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Journal of soil science and plant nutrition

versão On-line ISSN 0718-9516

J. Soil Sci. Plant Nutr. vol.13 no.3 Temuco set. 2013  Epub 27-Ago-2013

http://dx.doi.org/10.4067/S0718-95162013005000060 

Hydraulic conductivity variation in chilean volcanic soils due to wheeling and management

 

J. Cuevas1,2*, R. Horn3,6, O. Seguel4, J. Dorner5,6

1Departamento de Suelos y Recursos Naturales, Facultad de Agronomía, Universidad de Concepción, Chillán. Chile.
2
Programa de Doctorado, Escuela de Graduados Facultad de Ciencias Agrarias, Universidad Austral, Valdivia. Chile.
3Institute for Plant Nutrition and Soil Science, Christian Albrechts University, Olshausenstr. 40, D-24118 Kiel, Germany.
4Departamento de Ingeniería y Suelos, Facultad de Ciencias Agronómicas, Universidad de Chile, Santiago, Chile.
5Instituto de Ingeniería Agraria, Facultad de Ciencias Agrarias, Universidad Austral, Casilla, Valdivia. Chile.
6Centro de Investigación en Suelos Volcánicos, Universidad Austral de Chile, Valdivia, Chile.
*Corresponding author:
josecuevas@udec.cl

 


Abstract

To describe the effect of wheeling on saturated hydraulic conductivity (ks), undisturbed soil samples from an Andisol were collected at three depths In Chilean soil classification system Andisols are defined as Malihue at the 2 sites minor and mayor mechanical stresses were applied repeatedly and the hydraulic properties determined for all depths.

The saturated hydraulic conductivity Ks was reduced due to wheeling but the magnitude depended on the speed and load during wheeling. In addition, also the pore size distribution was reduced both in total but also in size classes. Smaller values of Ks were observed in Site 2 where low speed and low tire inflation pressure were applied, while the traffic induces a reduction of the pore associated to a reduced functionality of the porous system. To assess these qualitative changes and soil behaviour, measurements like hydraulic conductivity (ks) are a good tool to describe the physical quality of a soil.

Keywords: Volcanic ash soil, hydraulic conductivity, soil porosity


1. Introduction

It is well known that a well aggregated soil is important for plant development, water availability and balance, gas transport, soil workability as well as soil strength (Reszkowska, et al, 2010). Water flow and solute transport processes in structured soils depend not only on soil porosity and soil texture, but also on pore shape and pore continuity or a negligible small tortuosity (Horton et al., 1994). The rate and direction of water movement through soils is determined by hydraulic potential and hydraulic conductivity (Horgan and Ball, 2005). Nevertheless, because soils are more complex, with twisted and crooked pores, dead-ending or connecting the other pores we need to scale the permeability from the capillary tube model to include increased path length due to crookedness of the path (tortuosity) or lack of connection between points in the soil (connectivity). In theory, the two parameters should be inversely related, with highly connected (or highly porous) soils having low tortuosity and vice versa (Vervoort and Cattle, 2003).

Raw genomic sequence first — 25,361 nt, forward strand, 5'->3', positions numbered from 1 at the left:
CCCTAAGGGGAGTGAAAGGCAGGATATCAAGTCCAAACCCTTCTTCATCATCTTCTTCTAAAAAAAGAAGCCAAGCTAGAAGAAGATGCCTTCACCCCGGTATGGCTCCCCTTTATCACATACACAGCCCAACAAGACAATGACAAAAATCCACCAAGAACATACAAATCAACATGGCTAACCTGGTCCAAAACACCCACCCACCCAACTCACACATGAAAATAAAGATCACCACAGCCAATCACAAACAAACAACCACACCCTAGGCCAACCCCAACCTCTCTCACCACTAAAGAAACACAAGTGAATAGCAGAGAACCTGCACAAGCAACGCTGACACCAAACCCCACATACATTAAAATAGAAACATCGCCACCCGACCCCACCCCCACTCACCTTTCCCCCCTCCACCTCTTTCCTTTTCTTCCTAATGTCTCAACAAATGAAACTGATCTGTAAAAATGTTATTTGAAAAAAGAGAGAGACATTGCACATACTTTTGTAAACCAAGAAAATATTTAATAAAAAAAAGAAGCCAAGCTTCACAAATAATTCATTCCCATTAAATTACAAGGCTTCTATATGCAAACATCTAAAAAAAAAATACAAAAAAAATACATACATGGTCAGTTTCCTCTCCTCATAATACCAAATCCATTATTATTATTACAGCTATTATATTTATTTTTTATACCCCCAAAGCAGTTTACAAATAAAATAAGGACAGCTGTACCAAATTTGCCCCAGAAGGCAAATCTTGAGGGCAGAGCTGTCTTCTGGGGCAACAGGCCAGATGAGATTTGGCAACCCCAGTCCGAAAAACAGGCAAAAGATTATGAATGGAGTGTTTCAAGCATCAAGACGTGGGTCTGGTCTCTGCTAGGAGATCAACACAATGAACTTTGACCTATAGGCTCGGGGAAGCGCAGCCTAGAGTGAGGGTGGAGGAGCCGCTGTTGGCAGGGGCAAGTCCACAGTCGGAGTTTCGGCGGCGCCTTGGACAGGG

Tillage-induced changes in soil properties are difficult to predict concerning the influence on infiltration, redistribution of water within the profile, subsequent evaporation rates, and water availability to crops. The influence of tillage on soil hydraulic properties and infiltration are not always consistent across location and soils. Initially, tillage may have a positive influence on infiltration (Messing and Jarvis, 1993) but this effect is usually transitory and usually leads to a decline in infiltration rates on tilled surfaces as a result of reconsolidation and aggregate disintegration after repeated rainstorms (Moret and Arrué, 2007).

Total porosity often decreased less by compaction than the macroporosity because the microporosity increased (Ellies et al., 2000). Janssen et al. (2004) demonstrated that the saturated hydraulic conductivity (Ks) of an Andisol in southern Chile changed during infiltration showing high variations of surface properties and heterogeneous pore continuity. Ellies et al. (2000) suggested that the saturated hydraulic conductivity can be an indicator of soil structural stability in Chilean Andisols which is strongly related to the stability of soil aggregates.

Soil structure can be adversely affected in the field by chemical and physical disruptive forces. The determination of soil stability often combines these disruptive forces to classify a soil within a qualitative scale, or to allow comparisons between soils.